It’s a powerful example of how transformational our stewardship can be when it’s rooted not in self-interest or self-preservation – the wisdom and pleasures of which shall surely wither and fade – but in the divine generosity of a heavenly father who so loved the world that he gave.

If war and destruction could not stop the servanthood and generosity of Bundibugyo, what’s stopping us?

Sacks of American wheat destined for Afghanistan being unloaded in Peshawar, Pakistan.There are ten vital foundational lessons that should be taught in any introductory course on economics, says Don Boudreaux, a professor of economics at George Mason University. The first three lessons on his list are,

(1) [T]he world is full of both desirable and undesirable unintended consequences – consequences that are largely invisible but that even a course in ‘mere’ principles of economics gives us great vision that enables us to “see,” (2) intentions are not results; (3) our world is unavoidably one of trade-offs and not “solutions,” …

While these lessons can be easily understood in theory, applying them to the real world can often be surprisingly difficult. Consider, for instance, the issue of providing humanitarian relief, such as emergency food assistance, in active conflict zones. As Cullen Hendrix notes, “there is virtually unanimous consensus and a body of international law that commits the international community to address humanitarian disasters with emergency food aid.” Yet there are, he notes, unintended consequences to such relief efforts:
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316853_288803591143707_552690558_nIn a recent episode of EconTalk, Russell Roberts chats with Acton Institute’s Michael Mattheson Miller about Poverty, Inc., the award-winning documentary on the challenges of poverty alleviation in the developing world.

The entire conversation is rich and varied, ranging from the ill effects of Western do-gooderism to the  dignity of work to the need for institutions of justice.

You can listen to the whole thing below:

Later in the episode, Miller discusses the need for us to reach beyond mere humanitarianism to a fuller expression of love, recognizing the dignity and capacity of every human person, as well as the full scope of human needs — material, social, spiritual, and otherwise: (more…)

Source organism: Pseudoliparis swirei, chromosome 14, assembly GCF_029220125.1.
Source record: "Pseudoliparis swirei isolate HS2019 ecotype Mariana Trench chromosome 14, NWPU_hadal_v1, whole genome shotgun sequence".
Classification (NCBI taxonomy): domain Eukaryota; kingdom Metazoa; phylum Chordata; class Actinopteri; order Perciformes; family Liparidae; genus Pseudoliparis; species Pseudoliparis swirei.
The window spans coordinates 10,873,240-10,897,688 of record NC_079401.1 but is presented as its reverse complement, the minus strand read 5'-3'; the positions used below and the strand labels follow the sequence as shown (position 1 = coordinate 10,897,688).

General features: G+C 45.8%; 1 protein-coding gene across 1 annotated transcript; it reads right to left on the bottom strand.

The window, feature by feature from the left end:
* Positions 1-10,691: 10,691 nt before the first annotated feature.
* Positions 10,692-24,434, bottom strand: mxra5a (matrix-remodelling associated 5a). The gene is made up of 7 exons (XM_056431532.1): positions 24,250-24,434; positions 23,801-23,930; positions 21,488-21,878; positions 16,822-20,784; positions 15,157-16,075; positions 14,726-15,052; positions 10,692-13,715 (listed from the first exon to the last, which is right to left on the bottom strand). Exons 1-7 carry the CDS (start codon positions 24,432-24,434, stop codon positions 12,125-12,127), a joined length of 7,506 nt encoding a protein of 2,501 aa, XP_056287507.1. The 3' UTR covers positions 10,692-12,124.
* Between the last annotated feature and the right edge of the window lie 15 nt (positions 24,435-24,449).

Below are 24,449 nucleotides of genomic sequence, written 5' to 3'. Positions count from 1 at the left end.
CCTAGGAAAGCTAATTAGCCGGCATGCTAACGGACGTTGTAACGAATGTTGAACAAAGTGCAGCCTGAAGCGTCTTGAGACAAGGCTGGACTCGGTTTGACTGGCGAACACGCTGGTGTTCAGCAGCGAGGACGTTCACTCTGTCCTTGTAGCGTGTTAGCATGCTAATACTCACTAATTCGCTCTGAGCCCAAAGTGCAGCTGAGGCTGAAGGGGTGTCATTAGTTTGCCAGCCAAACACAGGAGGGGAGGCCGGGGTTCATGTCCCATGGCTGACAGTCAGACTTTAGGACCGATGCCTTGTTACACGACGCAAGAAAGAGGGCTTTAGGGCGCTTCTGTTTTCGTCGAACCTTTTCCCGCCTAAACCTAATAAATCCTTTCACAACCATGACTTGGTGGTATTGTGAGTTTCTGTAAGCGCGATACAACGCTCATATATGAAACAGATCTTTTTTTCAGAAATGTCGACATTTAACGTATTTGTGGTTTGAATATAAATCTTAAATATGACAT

ffd3_356x140A new stage is set for an old conversation. This week marks the Third International Conference on Financing for Development (FFD3) held in Addis Ababa, Ethiopia. Bringing in representatives of almost 200 countries, it has drawn attention from the anti-poverty crowd across the globe. Whether they are members of NGOs, churches, celebrities, or politicians, many concerned about the developing world have their ears turned to Ethiopia.

FFD3 isn’t the first conference of its kind. The original summit took place in Monterrey, Mexico, in 2002. It led to what was called “The Monterrey Consensus,” a companion to the frequently referenced “Millennium Development Goals.” The second summit was held in Doha, Qatar, in 2008, where some of the vague agreements of the first conference were made more explicit.

The Millennium Development Goals, commissioned in 2002, were the start of a massive surge of foreign aid to the developing world. The success of this top-down approach has been mixed at best, and, as Anielka Münkel of PovertyCure explains, is based on a fundamentally faulty view of the human person. While clarifying old objectives once again, FFD3 is also trying to refine its focus. If global leaders are willing to commit, there will be an opportunity to set in motion the revised “Sustainable Development Goals.” (more…)

470380_368492526508146_880858769_oMichael Matheson Miller, research fellow at the Acton Institute, presented a course at Acton University a few weeks ago titled, “Poverty in the Developing World.”

The purpose of the lecture was to demonstrate the root cause of global poverty and to analyze the impact of attempts to alleviate poverty through economic aid. Miller was able to draw from the insights he gained during his extensive travels across the globe, and his conclusion was that aid often harms local economies because it crowed out small businesses by under-cutting their prices. He also found that aid often encourages dependency on foreign assistance which prevents long term economic development. However, he went on to clarify that “this lecture is not a critique of aid but a critique of a flawed system and its underlying assumptions of which aid is the main symptom.” (more…)